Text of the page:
In the TODDLER 411 book, they say you can potty train in one day, you just have to choose the right day. Sounds like a joke, but their explanation makes sense. It is in line with the idea of not trying potty training before you kid shows you he or she is ready. I have also read those early potting training books and those make sense, too. My daughter is 13.5 months and I have no idea which way we'll go.

Ahem:
The 3 day/2 week method: Step 1: Buy the ebook. Step 2: Follow the directions explicitly. Step 3: Rationalize that your genius child is being expressive and independent and magically the 3 days turns into 2 weeks!

I think the best thing I did was to wait to do the potty training during my husbands business trip. It was just me and my daughter and the 4 walls. Lots of water, lots of M&M's. I didn't wait for her to give me "clues" that she was ready. I don't go in for that, ahem, different way of thinking.I decided she was ready. As a matter of fact, for the first month, I was pulling down/pulling up panties. She learned this trick pleased Mommy and made for a lot less mess. Once she knew what was expected I held her accountable for the slip-ups. She helped clean messes at 2 AM and she LOVED calling herself a big girl and wearing panties like Mommy.
This method doesn't work for everything. I recently decided she was ready to learn embroidery. (She's 28 months now.) Nope. She learned that Ben moves too much to be a pin cushion. Yes, that's our dog. Next week I'll see if she's ready for crocheting but I'm not too hopeful. :)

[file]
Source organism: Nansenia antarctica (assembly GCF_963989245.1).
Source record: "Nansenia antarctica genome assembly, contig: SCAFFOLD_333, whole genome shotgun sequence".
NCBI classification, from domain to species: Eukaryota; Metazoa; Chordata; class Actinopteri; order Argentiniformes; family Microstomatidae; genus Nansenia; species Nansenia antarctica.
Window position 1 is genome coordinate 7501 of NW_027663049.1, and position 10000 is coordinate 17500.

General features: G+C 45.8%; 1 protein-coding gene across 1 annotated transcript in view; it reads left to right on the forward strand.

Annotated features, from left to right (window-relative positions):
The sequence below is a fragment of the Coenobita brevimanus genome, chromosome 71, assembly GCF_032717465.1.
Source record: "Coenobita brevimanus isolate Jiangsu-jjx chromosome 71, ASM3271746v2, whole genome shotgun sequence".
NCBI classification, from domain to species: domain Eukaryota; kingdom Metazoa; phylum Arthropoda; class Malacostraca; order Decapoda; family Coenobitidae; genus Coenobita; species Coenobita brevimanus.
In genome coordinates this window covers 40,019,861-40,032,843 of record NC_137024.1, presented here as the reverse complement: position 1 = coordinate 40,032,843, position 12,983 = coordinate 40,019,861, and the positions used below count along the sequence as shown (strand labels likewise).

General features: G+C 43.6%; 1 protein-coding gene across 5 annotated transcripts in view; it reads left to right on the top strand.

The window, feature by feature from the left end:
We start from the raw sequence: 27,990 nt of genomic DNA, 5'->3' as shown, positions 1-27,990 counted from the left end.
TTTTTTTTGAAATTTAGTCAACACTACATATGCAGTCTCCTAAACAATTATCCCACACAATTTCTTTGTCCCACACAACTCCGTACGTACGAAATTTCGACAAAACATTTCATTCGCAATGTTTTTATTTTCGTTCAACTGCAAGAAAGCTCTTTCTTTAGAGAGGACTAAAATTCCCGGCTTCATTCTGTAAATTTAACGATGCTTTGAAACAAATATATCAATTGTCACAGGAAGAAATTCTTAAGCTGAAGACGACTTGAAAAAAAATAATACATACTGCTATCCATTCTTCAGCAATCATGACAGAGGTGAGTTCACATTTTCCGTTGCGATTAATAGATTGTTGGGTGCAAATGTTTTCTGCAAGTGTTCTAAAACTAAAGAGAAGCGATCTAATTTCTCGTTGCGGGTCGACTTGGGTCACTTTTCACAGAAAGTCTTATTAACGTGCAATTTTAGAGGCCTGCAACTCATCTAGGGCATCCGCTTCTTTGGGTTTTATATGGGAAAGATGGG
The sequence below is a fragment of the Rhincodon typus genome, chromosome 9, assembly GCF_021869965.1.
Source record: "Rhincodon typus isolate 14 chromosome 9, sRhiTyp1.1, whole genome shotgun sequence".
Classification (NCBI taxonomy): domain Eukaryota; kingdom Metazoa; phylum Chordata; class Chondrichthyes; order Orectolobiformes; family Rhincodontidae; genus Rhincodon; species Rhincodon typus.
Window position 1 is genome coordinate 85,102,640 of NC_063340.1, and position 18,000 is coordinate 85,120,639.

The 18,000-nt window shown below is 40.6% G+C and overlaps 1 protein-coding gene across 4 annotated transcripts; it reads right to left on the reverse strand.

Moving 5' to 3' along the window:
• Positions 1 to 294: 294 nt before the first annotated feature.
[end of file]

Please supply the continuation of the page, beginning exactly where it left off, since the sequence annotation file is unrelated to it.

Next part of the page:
Ah, the joys of contemplating that most personal of duties.

For switching the way the TP unrolls, I always thought that it made perfect practice to determine whether you are ready to get married or not: Your future spouse wants it the other way and will never change. Childhood trauma, etc. If you want to get/stay married, change all rolls and never speak of it again. Are you ready now? ;)

Spreading the cheeks, good idea. I'll have to pass that along to the little one. One of the things you never think to mention to the kidlets.

one more tidbit akin to spreading the cheeks...."drop" your shoulder for longer reach.....sounds silly, but it males a difference!

makes

Christina asks: how do you make the toilet accessible for a toddler to use while potty training but not for water play?

Looking for a hack as an alternative to a toilet lock. Our 18-month-old has been (passively) potty learning and now is putting things in the toilet and playing with the water... We've tried keeping the bathroom door closed, but we don't want her to feel like she can never go in there (once she's ready to sit on the potty consistently).